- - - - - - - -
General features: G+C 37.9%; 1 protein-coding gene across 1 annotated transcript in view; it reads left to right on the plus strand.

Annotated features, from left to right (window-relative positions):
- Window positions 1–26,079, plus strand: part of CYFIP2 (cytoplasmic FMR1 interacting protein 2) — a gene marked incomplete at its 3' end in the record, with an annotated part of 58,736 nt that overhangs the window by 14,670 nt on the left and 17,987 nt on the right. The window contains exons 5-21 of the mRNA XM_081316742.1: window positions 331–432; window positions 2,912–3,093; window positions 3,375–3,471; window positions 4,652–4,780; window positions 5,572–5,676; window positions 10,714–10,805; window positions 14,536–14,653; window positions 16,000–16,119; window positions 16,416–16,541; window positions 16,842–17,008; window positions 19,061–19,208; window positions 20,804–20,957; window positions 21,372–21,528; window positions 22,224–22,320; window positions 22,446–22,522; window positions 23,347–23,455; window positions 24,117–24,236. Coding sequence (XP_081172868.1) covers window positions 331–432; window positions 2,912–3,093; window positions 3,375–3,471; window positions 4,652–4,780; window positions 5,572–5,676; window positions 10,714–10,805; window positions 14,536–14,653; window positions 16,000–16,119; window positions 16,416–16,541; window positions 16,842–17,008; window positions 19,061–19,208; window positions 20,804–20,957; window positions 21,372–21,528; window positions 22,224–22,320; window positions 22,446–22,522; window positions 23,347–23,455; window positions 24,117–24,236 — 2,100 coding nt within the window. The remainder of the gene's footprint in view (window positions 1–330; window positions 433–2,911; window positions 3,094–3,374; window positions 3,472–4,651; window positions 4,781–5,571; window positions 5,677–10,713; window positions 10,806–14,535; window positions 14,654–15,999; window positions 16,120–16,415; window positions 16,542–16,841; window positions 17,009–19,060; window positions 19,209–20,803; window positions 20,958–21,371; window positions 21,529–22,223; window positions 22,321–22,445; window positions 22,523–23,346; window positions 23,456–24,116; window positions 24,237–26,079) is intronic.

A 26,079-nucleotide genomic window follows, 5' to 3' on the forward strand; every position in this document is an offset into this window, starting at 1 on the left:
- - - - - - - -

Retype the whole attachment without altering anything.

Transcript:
General features: G+C 37.9%; 1 protein-coding gene across 1 annotated transcript in view; it reads left to right on the plus strand.

Annotated features, from left to right (window-relative positions):
- Window positions 1–26,079, plus strand: part of CYFIP2 (cytoplasmic FMR1 interacting protein 2) — a gene marked incomplete at its 3' end in the record, with an annotated part of 58,736 nt that overhangs the window by 14,670 nt on the left and 17,987 nt on the right. The window contains exons 5-21 of the mRNA XM_081316742.1: window positions 331–432; window positions 2,912–3,093; window positions 3,375–3,471; window positions 4,652–4,780; window positions 5,572–5,676; window positions 10,714–10,805; window positions 14,536–14,653; window positions 16,000–16,119; window positions 16,416–16,541; window positions 16,842–17,008; window positions 19,061–19,208; window positions 20,804–20,957; window positions 21,372–21,528; window positions 22,224–22,320; window positions 22,446–22,522; window positions 23,347–23,455; window positions 24,117–24,236. Coding sequence (XP_081172868.1) covers window positions 331–432; window positions 2,912–3,093; window positions 3,375–3,471; window positions 4,652–4,780; window positions 5,572–5,676; window positions 10,714–10,805; window positions 14,536–14,653; window positions 16,000–16,119; window positions 16,416–16,541; window positions 16,842–17,008; window positions 19,061–19,208; window positions 20,804–20,957; window positions 21,372–21,528; window positions 22,224–22,320; window positions 22,446–22,522; window positions 23,347–23,455; window positions 24,117–24,236 — 2,100 coding nt within the window. The remainder of the gene's footprint in view (window positions 1–330; window positions 433–2,911; window positions 3,094–3,374; window positions 3,472–4,651; window positions 4,781–5,571; window positions 5,677–10,713; window positions 10,806–14,535; window positions 14,654–15,999; window positions 16,120–16,415; window positions 16,542–16,841; window positions 17,009–19,060; window positions 19,209–20,803; window positions 20,958–21,371; window positions 21,529–22,223; window positions 22,321–22,445; window positions 22,523–23,346; window positions 23,456–24,116; window positions 24,237–26,079) is intronic.

A 26,079-nucleotide genomic window follows, 5' to 3' on the forward strand; every position in this document is an offset into this window, starting at 1 on the left: